An Insatiable Longing

It’s been several days and I feel the loss as though it is continuing to happen again and again. Sometimes, the thought of you is still there, but will fall deeper into my mind, but other times, it will arise with a vengeance and often without warning, summoning tears to flood from my eyes. My entire 29-years of life I don’t believe I’ve ever felt a loss as profound as this, the void seeming to grow larger each day. Where I often sit at home, in the living room with my laptop, I’ll look to the right, expecting to see your dog bed sitting there, with you inside, sleeping or relaxing. Other times, I’ll look up across the room at the other sofa, half-expecting to see you sleeping on the arm on the sofa, as you did years prior. Every time I look at your usual spots, however, it’s not you, but the memory of you I see, a memory I carry so deeply in my heart and mind. The longing sometimes increases with such intensity and I can think of little to quell it.

Grieving Quote

These days, some of the only things providing me solace are the several quotes I’ve found in relation to grieving, such as these:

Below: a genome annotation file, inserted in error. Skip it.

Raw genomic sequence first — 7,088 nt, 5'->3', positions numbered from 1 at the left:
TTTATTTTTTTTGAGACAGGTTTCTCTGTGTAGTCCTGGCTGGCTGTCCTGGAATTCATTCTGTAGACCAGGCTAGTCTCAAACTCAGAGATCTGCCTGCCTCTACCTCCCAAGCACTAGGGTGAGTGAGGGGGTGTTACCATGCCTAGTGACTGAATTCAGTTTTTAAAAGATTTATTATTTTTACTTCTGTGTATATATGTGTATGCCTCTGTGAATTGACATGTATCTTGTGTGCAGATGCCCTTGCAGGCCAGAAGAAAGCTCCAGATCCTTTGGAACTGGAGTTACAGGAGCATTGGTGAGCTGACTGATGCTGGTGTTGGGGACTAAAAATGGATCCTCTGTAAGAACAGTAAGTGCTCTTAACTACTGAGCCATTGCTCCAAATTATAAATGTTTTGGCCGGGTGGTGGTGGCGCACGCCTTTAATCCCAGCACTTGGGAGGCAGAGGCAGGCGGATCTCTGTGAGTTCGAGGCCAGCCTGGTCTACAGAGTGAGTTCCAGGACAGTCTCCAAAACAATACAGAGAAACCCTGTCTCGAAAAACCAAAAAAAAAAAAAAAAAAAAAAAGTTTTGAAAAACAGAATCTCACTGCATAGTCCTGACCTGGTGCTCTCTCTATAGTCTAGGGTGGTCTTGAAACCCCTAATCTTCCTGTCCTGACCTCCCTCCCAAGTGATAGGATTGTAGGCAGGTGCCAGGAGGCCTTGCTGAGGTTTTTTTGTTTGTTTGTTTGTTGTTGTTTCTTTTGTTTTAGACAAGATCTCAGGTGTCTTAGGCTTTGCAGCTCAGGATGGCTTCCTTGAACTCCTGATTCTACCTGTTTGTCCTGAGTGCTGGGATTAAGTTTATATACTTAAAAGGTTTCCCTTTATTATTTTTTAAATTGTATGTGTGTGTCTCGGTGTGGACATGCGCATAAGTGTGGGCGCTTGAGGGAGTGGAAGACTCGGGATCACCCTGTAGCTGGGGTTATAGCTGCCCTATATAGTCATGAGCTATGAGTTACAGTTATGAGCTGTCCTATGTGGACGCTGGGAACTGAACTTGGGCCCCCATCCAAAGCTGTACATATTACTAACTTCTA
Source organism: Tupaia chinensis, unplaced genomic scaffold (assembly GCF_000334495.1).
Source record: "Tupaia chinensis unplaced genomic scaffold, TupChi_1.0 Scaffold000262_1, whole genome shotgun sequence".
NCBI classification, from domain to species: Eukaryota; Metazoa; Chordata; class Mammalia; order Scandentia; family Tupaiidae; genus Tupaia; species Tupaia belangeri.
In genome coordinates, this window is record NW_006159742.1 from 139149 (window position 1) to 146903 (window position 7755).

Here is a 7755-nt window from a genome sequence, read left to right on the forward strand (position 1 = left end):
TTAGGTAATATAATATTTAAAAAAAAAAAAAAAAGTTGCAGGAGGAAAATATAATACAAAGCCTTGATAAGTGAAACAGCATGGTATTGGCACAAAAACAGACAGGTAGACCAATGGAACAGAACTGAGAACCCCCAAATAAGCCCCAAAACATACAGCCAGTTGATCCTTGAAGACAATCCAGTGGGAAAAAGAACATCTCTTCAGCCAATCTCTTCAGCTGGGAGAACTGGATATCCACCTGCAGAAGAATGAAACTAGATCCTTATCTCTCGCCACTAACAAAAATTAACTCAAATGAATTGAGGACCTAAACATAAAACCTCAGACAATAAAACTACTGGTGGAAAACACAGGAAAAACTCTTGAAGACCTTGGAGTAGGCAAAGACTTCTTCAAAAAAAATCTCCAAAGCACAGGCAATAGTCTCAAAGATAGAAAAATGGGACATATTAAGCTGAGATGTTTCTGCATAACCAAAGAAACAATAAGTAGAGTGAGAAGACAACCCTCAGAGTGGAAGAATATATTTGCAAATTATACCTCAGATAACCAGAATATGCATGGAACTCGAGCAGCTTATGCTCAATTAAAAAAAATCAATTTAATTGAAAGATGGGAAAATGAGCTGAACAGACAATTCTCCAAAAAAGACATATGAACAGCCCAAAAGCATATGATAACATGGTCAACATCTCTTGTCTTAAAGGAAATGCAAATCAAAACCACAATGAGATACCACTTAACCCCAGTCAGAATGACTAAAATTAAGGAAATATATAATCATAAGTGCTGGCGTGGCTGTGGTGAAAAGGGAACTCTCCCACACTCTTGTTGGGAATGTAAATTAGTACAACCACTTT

“Grief is like the ocean, it comes in waves, ebbing and flowing. Sometimes the water is calm and sometimes it is overwhelming. All we can do is learn to swim.”

“Grief, I’ve learned, is really just love. It’s all the love you want to give but cannot. All of that unspent love gathers up in the corners of your eyes, the lump in your throat, and in that hollow part of your chest. Grief is just love with no place to go.”

More so than anything, I hope for my loved ones to heal; watching them hurt and me not being able to take away their pain is one of the hardest parts. Grieving is a process, an individual one for all of us, but I hope they know I’m recognizing their pain and hoping for a healing for all of us and that our Oliver knows how truly loved he was and will always be.

Dog Grief

 

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Somewhere Over the Rainbow

Today is Thanksgiving and this year, as I do every year, but even more poignantly this year, I have so very much to be thankful for. For the past 15.5 years, I’ve held the honor of being an owner of dog, my sweet Oliver, who I’ve written about countless times before. He was not a dog to me, but my family, my support, my strength and my constant companion. This morning, because I was unable to last night, I shared on my personal Facebook about his pathway to the Rainbow Bridge, where he plays today, free of pain and discomfort, delighting in all of his favorite foods and toys. The following is my post:

Yesterday, as the sky cleared and the sun began to emerge from the clouds of darkness, you were carried over the Rainbow Bridge, the bridge where you are greeted by the others waiting for you, where you can run, where you are free of pain.